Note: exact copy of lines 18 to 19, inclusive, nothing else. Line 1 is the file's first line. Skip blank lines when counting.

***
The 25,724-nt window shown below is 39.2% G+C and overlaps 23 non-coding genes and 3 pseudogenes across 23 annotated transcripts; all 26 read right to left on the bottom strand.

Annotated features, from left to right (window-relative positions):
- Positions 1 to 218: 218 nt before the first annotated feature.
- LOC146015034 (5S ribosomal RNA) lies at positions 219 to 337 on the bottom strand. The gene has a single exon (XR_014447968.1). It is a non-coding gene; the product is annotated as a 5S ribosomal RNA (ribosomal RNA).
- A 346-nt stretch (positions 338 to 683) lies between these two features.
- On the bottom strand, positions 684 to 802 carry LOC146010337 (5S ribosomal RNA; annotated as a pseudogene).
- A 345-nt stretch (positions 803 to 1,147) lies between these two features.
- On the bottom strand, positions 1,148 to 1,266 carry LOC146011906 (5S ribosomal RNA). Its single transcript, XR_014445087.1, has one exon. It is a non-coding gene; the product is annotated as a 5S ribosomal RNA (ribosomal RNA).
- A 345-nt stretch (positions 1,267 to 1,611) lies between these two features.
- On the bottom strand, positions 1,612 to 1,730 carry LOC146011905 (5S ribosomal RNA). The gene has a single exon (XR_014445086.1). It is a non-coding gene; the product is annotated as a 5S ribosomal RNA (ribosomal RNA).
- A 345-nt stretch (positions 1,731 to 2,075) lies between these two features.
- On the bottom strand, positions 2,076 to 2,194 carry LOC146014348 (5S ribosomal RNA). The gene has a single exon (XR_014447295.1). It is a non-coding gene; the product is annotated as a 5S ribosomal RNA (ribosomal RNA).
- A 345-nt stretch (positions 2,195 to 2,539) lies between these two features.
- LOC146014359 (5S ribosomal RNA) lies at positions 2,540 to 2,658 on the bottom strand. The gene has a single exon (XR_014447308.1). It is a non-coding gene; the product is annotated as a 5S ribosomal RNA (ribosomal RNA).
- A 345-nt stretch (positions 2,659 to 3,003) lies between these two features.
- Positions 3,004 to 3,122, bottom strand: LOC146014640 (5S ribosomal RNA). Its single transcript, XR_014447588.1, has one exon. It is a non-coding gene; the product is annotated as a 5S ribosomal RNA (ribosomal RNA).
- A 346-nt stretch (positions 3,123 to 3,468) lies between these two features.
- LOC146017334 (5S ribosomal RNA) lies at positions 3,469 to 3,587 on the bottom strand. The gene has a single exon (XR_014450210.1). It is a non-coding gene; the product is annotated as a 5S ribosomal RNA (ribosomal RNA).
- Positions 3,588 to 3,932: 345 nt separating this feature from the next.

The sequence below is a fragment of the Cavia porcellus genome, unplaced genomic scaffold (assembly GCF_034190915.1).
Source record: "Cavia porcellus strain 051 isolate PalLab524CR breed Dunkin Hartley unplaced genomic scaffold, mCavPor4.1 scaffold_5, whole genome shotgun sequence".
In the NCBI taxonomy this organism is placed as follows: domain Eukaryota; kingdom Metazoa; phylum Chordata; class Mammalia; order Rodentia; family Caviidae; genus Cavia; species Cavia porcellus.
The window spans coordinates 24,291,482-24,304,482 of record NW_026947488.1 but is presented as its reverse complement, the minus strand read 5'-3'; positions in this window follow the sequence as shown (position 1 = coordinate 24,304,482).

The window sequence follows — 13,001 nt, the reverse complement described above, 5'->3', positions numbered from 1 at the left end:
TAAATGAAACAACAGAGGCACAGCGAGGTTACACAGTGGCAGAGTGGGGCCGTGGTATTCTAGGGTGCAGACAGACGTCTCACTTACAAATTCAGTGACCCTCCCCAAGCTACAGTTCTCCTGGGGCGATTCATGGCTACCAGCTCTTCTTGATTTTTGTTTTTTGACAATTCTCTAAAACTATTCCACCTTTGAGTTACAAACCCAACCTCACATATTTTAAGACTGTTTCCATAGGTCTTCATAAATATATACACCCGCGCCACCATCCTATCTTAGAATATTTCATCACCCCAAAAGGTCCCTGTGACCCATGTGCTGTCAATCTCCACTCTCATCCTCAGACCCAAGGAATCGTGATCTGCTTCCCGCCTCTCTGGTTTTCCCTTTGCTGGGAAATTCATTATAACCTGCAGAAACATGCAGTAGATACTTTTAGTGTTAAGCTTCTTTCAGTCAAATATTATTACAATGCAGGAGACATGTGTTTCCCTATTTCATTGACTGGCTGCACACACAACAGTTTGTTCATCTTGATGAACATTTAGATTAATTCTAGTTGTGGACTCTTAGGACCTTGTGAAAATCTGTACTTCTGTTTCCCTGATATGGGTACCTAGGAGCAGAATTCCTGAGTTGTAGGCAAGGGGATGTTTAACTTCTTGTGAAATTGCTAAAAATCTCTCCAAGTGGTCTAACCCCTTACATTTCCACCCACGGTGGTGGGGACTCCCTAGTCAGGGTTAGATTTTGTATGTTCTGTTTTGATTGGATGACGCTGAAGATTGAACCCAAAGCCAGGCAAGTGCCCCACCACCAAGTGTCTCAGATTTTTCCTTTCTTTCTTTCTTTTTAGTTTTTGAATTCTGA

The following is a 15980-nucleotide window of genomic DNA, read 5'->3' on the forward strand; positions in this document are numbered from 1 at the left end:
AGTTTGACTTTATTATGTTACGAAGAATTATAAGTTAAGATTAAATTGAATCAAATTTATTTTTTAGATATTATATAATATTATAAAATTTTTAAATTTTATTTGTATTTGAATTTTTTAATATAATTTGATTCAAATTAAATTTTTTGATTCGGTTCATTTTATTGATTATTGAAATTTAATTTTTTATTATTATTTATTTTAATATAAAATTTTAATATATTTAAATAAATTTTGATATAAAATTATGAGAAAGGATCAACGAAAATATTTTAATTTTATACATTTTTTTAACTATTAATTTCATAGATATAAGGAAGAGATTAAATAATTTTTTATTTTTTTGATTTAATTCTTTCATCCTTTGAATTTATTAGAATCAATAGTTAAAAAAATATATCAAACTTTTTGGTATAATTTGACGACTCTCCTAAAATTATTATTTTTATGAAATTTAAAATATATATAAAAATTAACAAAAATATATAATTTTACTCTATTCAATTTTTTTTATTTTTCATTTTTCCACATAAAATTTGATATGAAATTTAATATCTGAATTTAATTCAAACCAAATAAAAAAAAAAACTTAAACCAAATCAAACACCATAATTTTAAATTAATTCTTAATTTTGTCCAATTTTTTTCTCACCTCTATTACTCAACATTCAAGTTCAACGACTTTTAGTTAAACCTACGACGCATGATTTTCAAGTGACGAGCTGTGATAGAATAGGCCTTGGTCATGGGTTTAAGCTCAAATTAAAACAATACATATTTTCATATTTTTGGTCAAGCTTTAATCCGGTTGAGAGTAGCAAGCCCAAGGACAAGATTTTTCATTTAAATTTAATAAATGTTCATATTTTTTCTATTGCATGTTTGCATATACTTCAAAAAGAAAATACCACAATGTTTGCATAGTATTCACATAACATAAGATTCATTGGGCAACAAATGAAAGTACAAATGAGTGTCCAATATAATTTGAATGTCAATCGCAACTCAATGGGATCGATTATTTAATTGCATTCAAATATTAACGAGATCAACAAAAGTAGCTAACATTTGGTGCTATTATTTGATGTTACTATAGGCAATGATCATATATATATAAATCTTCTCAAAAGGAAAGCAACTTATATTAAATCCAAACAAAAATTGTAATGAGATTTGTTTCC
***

- LOC146017334 (5S ribosomal RNA) lies at positions 3,469 to 3,587 on the bottom strand. The gene has a single exon (XR_014450210.1). It is a non-coding gene; the product is annotated as a 5S ribosomal RNA (ribosomal RNA).
- Positions 3,588 to 3,932: 345 nt separating this feature from the next.